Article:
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From Michael McCandless <luc...@mikemccandless.com>
Subject Re: Pathological index condition
Date Tue, 08 Aug 2017 22:49:29 GMT
Hi Erick,

Some questions/answers below:

On Sun, Aug 6, 2017 at 8:22 PM, Erick Erickson <erickerickson@gmail.com>
wrote:

> Particularly interested if Mr. McCandless has any opinions here.
>
> I admit it took some work, but I can create an index that never merges
> and is 80% deleted documents using TieredMergePolicy.
>
> I'm trying to understand how indexes "in the wild" can have > 30%
> deleted documents. I think the root issue here is that
> TieredMergePolicy doesn't consider for merging any segments > 50% of
> maxMergedSegmentMB of non-deleted documents.
>
> Let's say I have segments at the default 5G max. For the sake of
> argument, it takes exactly 5,000,000 identically-sized documents to
> fill the segment to exactly 5G.
>
> IIUC, as long as the segment has more than 2,500,000 documents in it
> it'll never be eligible for merging.


That's right.


> The only way to force deleted
> docs to be purged is to expungeDeletes or optimize, neither of which
> is recommended.


+1

The condition I created was highly artificial but illustrative:
> - I set my max segment size to 20M
> - Through experimentation I found that each segment would hold roughly
> 160K synthetic docs.
> - I set my ramBuffer to 1G.
> - Then I'd index 500K docs, then delete 400K of them, and commit. This
> produces a single segment occupying (roughly) 80M of disk space, 15M
> or so of it "live" documents the rest deleted.
> - rinse, repeat with a disjoint set of doc IDs.
>
> The number of segments continues to grow forever, each one consisting
> of 80% deleted documents.
>

But wouldn't TMP at some point merge these segments?  Or are you saying
that each segments 20% of not-deleted docs is still greater than 1/2 of the
max segment size, and so TMP considers them ineligible?

This is indeed a rather pathological case, and you're right TMP would never
merge them (if my logic above is right).  Maybe we could tweak TMP for
situations like this, though I'm not sure they happen in practice.
Normally the max segment size is quite a bit larger than the initially
flushed segment sizes.


> This artificial situation just allowed me to see how the segments
> merged. Without such artificial constraints I suspect the limit for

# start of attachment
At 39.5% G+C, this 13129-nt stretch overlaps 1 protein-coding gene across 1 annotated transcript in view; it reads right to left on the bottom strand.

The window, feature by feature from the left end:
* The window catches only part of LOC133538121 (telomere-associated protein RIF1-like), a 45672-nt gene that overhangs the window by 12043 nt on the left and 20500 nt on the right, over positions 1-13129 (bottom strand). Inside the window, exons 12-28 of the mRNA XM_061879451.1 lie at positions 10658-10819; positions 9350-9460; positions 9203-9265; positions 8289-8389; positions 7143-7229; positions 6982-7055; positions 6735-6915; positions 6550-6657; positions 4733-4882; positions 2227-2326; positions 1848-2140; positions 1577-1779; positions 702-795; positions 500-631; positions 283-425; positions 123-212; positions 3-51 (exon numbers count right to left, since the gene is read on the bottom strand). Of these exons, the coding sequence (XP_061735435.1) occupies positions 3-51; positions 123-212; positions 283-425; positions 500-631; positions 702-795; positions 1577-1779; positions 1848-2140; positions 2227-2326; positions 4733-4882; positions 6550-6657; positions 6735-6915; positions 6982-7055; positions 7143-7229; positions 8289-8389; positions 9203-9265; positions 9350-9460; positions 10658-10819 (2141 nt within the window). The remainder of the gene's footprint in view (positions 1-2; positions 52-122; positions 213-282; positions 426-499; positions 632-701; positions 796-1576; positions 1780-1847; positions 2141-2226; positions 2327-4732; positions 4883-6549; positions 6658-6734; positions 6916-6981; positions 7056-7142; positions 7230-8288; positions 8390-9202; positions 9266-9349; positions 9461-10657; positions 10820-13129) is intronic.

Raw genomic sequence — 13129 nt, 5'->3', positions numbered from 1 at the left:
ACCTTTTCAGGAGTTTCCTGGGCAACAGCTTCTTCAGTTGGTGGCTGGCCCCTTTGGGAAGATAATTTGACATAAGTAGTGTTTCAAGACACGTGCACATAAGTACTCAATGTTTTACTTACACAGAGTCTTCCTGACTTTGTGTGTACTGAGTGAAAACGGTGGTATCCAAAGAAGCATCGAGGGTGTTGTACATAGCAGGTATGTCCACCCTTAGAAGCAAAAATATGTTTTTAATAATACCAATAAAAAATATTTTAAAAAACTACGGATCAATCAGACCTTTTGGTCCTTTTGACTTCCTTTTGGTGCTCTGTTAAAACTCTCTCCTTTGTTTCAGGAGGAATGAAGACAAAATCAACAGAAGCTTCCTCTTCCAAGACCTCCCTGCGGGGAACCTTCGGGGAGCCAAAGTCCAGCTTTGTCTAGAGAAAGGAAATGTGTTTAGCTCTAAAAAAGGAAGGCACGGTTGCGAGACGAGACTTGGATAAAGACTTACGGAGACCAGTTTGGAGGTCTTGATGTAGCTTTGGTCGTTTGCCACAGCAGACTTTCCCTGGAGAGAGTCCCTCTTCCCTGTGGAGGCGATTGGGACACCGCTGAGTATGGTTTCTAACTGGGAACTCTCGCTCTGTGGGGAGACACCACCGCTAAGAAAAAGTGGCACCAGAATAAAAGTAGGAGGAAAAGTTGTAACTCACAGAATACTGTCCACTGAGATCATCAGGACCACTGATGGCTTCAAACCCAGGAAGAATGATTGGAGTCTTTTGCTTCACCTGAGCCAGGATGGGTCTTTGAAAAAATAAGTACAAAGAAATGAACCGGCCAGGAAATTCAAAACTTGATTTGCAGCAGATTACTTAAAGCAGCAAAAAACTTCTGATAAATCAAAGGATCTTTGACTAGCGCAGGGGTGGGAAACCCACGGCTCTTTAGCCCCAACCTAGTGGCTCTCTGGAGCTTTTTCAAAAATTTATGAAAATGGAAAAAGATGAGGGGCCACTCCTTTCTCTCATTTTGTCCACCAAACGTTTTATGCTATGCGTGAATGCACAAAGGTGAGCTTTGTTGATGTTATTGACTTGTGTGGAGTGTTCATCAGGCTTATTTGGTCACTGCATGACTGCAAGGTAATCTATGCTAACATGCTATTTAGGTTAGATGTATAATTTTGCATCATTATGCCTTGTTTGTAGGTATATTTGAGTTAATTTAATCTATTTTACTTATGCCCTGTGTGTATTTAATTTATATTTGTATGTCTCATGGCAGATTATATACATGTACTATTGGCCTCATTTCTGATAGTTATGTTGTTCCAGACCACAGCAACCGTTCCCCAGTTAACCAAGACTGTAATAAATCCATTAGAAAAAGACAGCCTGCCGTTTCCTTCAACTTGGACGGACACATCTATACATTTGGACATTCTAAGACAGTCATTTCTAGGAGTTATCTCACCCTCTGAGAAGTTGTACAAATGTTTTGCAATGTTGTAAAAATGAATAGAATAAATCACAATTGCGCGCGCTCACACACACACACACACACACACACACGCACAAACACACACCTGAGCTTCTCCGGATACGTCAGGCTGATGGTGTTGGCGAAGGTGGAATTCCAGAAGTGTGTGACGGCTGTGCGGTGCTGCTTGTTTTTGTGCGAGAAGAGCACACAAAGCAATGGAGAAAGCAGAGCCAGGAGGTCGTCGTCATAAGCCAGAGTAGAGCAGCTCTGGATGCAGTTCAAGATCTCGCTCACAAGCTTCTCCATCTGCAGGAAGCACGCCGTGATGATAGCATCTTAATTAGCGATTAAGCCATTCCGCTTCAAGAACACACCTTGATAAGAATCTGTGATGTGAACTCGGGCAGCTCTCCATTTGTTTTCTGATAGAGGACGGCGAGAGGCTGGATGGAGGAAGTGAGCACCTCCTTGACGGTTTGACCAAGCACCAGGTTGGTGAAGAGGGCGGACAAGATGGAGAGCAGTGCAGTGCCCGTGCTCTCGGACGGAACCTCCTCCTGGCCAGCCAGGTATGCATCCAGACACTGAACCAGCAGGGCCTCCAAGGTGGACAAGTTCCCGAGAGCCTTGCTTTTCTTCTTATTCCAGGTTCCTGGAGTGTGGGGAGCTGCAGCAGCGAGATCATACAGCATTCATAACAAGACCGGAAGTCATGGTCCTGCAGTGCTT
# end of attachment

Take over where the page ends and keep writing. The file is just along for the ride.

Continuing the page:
> deleted documents would be capped at 50% theoretically and in practice
> less than that although I have seen 35% or so deleted documents in the
> wild.
>

Yeah I think so too.  I wrote this blog post about deletions:
https://www.elastic.co/blog/lucenes-handling-of-deleted-documents

It has a fun chart showing how the %tg deleted docs bounces around.


> So at the end of the day I have a couple of questions:
>
> 1> Is my understanding close to correct? This is really the first time
> I've had to dive into the guts of merging.
>

Yes!


> 2> Is there a way I've missed to slim down an index other than
> expungedeletes of optimize/forcemerge?
>

No.

It seems to me like eventually, with large indexes, every segment that
> is the max size allowed is going to have to go over 50% deletes before
> being merged and there will have to be at least two of them. I don't
> see a clean way to fix this, any algorithm would likely be far too
> expensive to be part of regular merging. I suppose we could merge
> segments of different sizes if the combined size was < max segment
> size. On a quick glance it doesn't seem like the log merge policies
> address this kind of case either, but haven't dug into them much.
>

TMP should be able to merge one max sized segment (that has eek'd just over
50% deleted docs) with smaller sized segments.  It would not prefer this
merge, since merging substantially different segment sizes is poor
performance vs. merging equally sized segments, but it does have a bias for
removing deleted docs that would offset that.


> Thanks!
>

You're welcome!

Mike McCandless

http://blog.mikemccandless.com

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